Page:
An MRI taken on Luebke's elbow Friday revealed a tear in his ulnar collateral ligament. The 28-year-old also missed the 2013 season after undergoing Tommy John surgery in May 2012.
"I guess the general consensus was the graft never took and that there were some problems from the get-go," Luebke told MLB.com on Tuesday night. "Kind of the way the process has gone ... the stops and starts, and every time we turned up the volume and intensity, it was never too long before we had a setback. That sort of let me know there's something going on.
"My gut feeling through the rehab process was this didn't seem right. And when we did the MRI, it was pretty clear what was going on."
Luebke, a first-round pick of the Padres in 2007 out of Ohio State, broke into the major leagues in 2010. His first full season for San Diego came a year later, when he appeared in 46 games (17 starts), going 6-10 with a 3.29 ERA while striking out 154 batters in 139.2 innings.
The following season, Luebke made five starts for the Padres, going 3-1 with a 2.61 ERA before being shut down due to the first elbow injury.
"I feel bad for him ... from 2011 through the first part of 2012, he was certainly on his way," Padres general manager Josh Byrnes told MLB.com. "This is a real setback. There's been a lot of missed time. Hopefully in a year or so, he can get back to being Cory Luebke.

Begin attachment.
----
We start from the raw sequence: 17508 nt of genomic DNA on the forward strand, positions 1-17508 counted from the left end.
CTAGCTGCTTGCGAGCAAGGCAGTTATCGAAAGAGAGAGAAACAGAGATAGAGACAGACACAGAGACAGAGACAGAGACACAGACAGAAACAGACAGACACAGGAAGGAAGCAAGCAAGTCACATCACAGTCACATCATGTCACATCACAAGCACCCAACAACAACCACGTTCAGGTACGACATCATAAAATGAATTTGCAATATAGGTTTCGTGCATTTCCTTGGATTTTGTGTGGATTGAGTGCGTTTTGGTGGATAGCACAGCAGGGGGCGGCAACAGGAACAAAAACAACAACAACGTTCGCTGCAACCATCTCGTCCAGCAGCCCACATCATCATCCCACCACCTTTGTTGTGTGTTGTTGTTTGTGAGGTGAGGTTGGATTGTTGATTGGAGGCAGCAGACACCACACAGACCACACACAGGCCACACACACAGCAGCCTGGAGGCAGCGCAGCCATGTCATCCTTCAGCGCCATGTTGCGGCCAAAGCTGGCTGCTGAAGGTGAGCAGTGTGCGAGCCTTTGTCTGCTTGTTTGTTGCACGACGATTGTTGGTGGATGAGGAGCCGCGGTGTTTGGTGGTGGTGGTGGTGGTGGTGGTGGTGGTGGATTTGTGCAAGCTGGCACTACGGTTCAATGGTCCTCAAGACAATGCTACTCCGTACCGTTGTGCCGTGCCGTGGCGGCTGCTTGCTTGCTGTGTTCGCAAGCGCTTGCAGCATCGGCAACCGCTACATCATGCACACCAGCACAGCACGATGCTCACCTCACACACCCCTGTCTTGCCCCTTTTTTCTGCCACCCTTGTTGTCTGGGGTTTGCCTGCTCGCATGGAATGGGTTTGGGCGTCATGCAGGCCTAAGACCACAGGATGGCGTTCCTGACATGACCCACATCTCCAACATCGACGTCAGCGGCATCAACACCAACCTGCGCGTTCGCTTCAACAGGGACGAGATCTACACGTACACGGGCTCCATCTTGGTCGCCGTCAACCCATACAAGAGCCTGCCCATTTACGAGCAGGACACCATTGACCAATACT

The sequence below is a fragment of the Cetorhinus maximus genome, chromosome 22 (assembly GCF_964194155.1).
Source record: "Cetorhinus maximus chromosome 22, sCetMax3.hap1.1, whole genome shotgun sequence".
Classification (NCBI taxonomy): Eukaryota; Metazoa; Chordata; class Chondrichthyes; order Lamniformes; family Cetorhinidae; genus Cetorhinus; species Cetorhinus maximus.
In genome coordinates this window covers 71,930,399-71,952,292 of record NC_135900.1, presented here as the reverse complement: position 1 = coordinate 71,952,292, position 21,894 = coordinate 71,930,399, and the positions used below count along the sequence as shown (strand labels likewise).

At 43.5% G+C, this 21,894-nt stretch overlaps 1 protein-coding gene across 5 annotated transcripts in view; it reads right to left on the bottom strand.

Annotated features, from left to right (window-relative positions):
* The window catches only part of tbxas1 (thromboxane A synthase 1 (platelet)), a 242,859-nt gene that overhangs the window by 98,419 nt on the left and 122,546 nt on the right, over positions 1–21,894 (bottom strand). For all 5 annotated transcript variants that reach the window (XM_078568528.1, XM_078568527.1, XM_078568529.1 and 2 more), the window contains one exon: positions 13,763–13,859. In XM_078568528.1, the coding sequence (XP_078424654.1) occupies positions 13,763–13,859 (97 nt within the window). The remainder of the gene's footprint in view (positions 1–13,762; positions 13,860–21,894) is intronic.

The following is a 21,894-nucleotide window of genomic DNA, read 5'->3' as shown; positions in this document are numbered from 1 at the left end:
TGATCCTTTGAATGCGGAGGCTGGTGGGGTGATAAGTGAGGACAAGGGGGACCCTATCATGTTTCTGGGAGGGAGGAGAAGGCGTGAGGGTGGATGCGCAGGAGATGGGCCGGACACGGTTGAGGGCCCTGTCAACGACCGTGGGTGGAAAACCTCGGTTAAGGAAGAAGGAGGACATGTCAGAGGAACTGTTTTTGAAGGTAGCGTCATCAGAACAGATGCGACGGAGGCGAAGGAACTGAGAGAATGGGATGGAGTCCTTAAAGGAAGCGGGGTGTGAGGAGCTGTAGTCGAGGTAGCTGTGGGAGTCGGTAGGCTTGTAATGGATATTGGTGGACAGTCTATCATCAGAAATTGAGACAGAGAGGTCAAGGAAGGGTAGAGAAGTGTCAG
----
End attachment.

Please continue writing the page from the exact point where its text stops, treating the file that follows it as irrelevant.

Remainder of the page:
"This whole thing has been a mystery."
Luebke signed a $12 million, four-year contract in 2012. The deal has team options for 2016 and 2017 that could make the contract worth $27.75 million.
Manager Bud Black said it looked like the graft didn't take in Luebke's first surgery.
Had the first operation been a success, the Padres planned to ease Luebke back and would not have had him penciled into the rotation early on.
"Cory would have been a bonus," Black said Wednesday. "I think the world of Cory. I think the world of his ability, his stuff, his heart, his guts. If he had come back, it would have been great. ... You look at the numbers on the Tommy John, there's a 15-20 percent number in there that guys don't come back from that surgery, and Cory unfortunately fell into that group."
Said catcher Nick Hundley: "It's bad news. Cory's a great guy. It's tough when a guy does everything he can to get back and something goes wrong. It's tough for us as a franchise because he could be the face of the franchise. He's that good, that quality of a guy. You could literally hang your hat on that kind of guy. From that standpoint, it's tough, but he's resilient. I was with him when he got the news. You hope for the best for him. If anybody's going to come back, it's Cory Luebke."
Also Wednesday, left fielder Carlos Quentin said his legs feel much better heading into this spring training than they did at this point last year. He had surgery on his right knee late last season after being limited for a second straight season. It was his third surgery on his right knee in 18 months.
The Associated Press contributed to this report.